An ex-Anchorage police officer convicted Tuesday of sexually assaulting five women in 2008 and 2009 was earlier investigated on suspicion he was having sex on the job, the police chief said Wednesday.
In that earlier investigation, Internal Affairs detectives in the police department had received a tip that Officer Anthony Rollins was engaging in sexual activity while in uniform on the job, said Police Chief Mark Mew. Investigators went so far as to put a tracking device on Rollins' patrol car in August 2008.
While investigators found no evidence of criminal wrongdoing, Rollins "was punished severely," Mew said at a press conference Wednesday at City Hall with Mayor Dan Sullivan.
The criminal case that resulted in Rollins' trial this month started the next year, after a young woman told police that Rollins forced her to perform oral sex on April 15, 2009. The department, then under Chief Rob Heun, suspended Rollins the next day. He was fired sometime later.
Detectives found five more victims after that initial report. Rollins testified during the 12-day trial that three of the women consented to the sexual activity and that he did not have sexual contact with the other three.
Rollins, 43, now faces a sentence ranging from 51 to 208 years behind bars.
A state Superior Court jury convicted Rollins Tuesday on 18 out of 20 criminal counts, including first- and second-degree sexual assault, official misconduct and illegal use of a computer related to five victims. He was acquitted on one count of second- degree sexual assault and one count of official misconduct for a sixth alleged victim.
OFFICERS HAVING SEX
Rollins was an anomaly in the department, which now must begin rebuilding the public trust damaged by Rollins' actions, Chief Mew said.
"The good news about the APD is we do something about it," Mew said. "A good and honest department is one that investigates itself."
Like Rollins, other police employees have been caught in the past having sex on duty, Mew said, but unlike Rollins, none of them were found to have committed crimes, he said.
"The few who didn't lose their jobs outright were punished severely," Mew said.
Citing confidential personnel matters, Mew would not say what punishment Rollins received for the non-criminal sex he had on duty. Short of being fired, a police employee caught engaging in such behavior could get a 30-day unpaid suspension as punishment, Mew said.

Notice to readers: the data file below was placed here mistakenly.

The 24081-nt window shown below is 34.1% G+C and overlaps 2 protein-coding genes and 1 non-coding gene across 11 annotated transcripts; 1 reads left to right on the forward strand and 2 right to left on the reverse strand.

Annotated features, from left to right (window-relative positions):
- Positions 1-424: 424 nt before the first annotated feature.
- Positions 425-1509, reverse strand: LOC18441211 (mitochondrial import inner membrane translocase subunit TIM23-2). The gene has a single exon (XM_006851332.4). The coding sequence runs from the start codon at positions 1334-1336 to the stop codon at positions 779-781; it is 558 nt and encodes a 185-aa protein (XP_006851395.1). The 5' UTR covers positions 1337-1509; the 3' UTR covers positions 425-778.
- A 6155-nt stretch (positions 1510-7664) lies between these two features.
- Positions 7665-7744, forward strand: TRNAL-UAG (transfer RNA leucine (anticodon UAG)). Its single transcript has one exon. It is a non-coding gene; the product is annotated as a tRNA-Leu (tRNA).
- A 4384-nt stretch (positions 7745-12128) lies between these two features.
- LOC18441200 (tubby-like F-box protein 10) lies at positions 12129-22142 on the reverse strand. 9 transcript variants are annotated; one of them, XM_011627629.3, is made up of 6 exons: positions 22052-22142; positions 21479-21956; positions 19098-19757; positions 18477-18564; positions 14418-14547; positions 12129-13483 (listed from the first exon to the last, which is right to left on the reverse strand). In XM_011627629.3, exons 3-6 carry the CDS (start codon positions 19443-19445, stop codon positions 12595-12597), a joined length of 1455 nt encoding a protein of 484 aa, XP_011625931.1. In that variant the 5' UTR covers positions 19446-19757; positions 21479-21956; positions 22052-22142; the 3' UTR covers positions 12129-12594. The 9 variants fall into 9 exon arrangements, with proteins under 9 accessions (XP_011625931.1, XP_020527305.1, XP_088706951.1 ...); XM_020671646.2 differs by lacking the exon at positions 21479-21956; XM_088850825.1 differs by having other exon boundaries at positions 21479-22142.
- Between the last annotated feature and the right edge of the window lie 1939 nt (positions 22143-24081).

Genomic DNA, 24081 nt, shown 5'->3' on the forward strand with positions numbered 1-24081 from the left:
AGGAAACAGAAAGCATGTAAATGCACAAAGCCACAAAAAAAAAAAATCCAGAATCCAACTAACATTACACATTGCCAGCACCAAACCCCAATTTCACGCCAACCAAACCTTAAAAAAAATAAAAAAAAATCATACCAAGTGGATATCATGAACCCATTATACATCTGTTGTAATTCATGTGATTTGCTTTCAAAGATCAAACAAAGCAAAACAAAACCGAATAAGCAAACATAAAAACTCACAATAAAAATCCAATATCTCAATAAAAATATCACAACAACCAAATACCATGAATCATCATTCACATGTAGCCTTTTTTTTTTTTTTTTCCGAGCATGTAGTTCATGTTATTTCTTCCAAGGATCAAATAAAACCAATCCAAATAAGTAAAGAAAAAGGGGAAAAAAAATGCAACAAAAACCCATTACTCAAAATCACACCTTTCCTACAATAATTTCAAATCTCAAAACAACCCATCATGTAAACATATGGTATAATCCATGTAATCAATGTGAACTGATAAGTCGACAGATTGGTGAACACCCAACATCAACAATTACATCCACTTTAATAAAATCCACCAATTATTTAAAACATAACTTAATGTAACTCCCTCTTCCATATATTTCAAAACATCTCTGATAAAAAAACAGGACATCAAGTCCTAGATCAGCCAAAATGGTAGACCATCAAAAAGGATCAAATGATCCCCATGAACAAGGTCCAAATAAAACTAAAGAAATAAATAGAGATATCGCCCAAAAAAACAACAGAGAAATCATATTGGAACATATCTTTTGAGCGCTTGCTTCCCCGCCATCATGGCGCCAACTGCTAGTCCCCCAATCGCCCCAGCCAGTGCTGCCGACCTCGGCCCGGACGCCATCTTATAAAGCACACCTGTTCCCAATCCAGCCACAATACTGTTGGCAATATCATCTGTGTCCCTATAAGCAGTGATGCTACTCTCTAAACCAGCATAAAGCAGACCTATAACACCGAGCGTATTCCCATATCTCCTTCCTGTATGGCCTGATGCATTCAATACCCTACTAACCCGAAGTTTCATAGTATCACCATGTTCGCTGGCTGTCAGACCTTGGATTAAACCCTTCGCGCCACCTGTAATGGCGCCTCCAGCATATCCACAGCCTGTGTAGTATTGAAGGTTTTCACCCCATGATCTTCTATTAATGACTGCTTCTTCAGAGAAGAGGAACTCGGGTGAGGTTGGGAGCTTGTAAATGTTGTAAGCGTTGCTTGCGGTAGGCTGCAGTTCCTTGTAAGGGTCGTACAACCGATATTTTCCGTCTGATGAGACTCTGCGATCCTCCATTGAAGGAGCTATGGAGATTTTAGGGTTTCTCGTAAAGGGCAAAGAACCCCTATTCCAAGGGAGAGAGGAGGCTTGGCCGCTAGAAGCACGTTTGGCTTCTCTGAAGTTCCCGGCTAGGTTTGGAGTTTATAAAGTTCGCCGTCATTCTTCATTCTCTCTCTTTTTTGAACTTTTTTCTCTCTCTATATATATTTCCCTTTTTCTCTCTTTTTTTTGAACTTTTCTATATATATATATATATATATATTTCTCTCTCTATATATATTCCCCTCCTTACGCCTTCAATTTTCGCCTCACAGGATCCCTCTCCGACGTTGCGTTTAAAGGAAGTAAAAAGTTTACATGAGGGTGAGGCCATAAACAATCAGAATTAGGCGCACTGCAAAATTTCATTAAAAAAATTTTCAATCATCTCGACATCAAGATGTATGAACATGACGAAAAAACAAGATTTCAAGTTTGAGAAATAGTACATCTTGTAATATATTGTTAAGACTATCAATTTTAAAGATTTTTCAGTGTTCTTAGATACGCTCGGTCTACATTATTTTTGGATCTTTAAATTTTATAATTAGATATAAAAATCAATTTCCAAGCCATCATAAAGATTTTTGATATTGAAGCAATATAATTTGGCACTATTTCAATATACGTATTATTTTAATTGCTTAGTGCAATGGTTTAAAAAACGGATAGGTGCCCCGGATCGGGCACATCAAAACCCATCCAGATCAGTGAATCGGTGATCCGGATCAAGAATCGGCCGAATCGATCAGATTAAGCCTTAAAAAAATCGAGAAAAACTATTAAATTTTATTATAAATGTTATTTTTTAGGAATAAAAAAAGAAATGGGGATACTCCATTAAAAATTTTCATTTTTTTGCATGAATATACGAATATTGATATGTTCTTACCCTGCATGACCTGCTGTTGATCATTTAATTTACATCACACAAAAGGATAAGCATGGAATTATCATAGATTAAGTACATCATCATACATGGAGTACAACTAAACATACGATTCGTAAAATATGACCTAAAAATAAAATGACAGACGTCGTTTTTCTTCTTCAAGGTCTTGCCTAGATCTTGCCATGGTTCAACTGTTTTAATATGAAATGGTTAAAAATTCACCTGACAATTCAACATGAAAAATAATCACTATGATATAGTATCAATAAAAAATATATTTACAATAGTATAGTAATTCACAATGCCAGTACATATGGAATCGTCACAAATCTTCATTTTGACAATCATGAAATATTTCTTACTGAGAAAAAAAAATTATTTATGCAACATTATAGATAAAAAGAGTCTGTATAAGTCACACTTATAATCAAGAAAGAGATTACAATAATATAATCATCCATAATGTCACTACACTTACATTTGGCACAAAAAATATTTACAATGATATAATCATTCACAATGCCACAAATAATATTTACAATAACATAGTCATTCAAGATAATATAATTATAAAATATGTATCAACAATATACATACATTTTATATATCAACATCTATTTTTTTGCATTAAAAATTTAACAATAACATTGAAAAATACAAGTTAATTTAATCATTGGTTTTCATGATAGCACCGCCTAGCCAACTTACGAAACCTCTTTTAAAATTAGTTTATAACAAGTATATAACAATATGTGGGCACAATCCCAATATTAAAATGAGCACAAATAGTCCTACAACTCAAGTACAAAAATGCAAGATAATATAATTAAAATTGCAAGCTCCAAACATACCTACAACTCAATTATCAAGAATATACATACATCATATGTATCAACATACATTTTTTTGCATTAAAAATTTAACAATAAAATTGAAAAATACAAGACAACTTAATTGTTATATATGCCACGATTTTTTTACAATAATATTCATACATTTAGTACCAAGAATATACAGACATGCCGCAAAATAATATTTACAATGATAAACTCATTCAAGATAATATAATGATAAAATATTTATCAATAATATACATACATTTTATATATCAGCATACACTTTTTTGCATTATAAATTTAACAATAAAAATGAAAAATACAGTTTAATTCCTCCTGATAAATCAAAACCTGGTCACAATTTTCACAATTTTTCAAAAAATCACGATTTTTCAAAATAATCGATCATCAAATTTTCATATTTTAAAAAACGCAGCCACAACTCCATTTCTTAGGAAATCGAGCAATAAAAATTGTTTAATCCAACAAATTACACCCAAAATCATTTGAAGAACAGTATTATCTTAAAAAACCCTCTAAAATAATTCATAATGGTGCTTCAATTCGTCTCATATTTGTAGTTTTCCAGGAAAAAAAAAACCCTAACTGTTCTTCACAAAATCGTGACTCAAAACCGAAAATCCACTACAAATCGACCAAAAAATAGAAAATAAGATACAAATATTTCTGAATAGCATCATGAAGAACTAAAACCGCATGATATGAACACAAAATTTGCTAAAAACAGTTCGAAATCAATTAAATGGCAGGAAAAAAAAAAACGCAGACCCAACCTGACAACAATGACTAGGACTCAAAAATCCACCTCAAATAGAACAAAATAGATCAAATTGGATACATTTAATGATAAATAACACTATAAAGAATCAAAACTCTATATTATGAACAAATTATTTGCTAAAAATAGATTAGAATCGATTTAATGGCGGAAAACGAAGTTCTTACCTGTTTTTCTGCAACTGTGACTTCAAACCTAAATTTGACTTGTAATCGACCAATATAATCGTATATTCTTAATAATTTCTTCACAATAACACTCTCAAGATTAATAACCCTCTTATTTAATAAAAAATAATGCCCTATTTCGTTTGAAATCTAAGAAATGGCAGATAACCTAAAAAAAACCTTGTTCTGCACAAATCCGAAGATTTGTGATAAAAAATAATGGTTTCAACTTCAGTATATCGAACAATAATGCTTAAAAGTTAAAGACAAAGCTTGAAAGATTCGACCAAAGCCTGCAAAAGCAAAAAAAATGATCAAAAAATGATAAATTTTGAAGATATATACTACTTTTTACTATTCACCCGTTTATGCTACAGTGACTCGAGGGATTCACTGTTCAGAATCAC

How did Rollins make it through the department's screening process? a reporter asked.
"I'm not a psychologist, but I think he shows the classic signs of a sociopathic personality," Mew said. "Those people can lie without feeling internal stress. Those people can sometimes slip through the screening processes that would trip up me and you and 99 percent of the people out there."
POLICY CHANGES COMING
Police department managers are looking at changes to policies and equipment to prevent any future sexual abuse by police officers, Mew said.
That includes making what Mew referred to as "quality assurance calls," where people are contacted regarding their experience with police. Some of those calls are for random incidents, and others are related to ongoing Internal Affairs investigations, he said.
Mew said a decision is pending about putting video cameras inside police substations, where Rollins assaulted five women, and inside patrol cars.
Increased supervision is also in effect now during overtime shifts, and there are promotions open at the sergeant level for more supervision of officers overall, Mew said.
DETECTIVE MAY BE REASSIGNED
In a strange twist, though, the lead investigator on the Rollins case and the head of the department's Special Victims Unit -- Sgt. Ken McCoy -- could lose his assignment as a detective.
Budget tightening at the police department is expected to cause the reassignment of eight to 10 detectives from their assigned beats to regular patrol duty.
McCoy oversaw several detectives as they went after the victims' testimony that ultimately convicted Rollins, one of their own. McCoy also sat next to prosecutors Brittany Dunlop and Sharon Marshall in court each day of the trial.
McCoy is one of the detectives who might go to patrol because of seniority issues, Mew said.
"It's regrettable," Mew said. "I'd like to say it's not about Ken McCoy, it's about making adjustments within the department."
Mayor Sullivan blamed police union rules about seniority.
The Mayor's Office and the Anchorage Police Department Employees' Association were set to talk about ways to bridge what the administration has referred to as a budget gap.
Those talks have been either slow or ineffective, according to union reps.
The unions don't have to give concessions to their labor agreements, signed under then-Mayor Mark Begich, Sullivan said Wednesday.
"They got their five-year deal," Sullivan said.
Reach Casey Grove at firstname.lastname@example.org or 257-4589.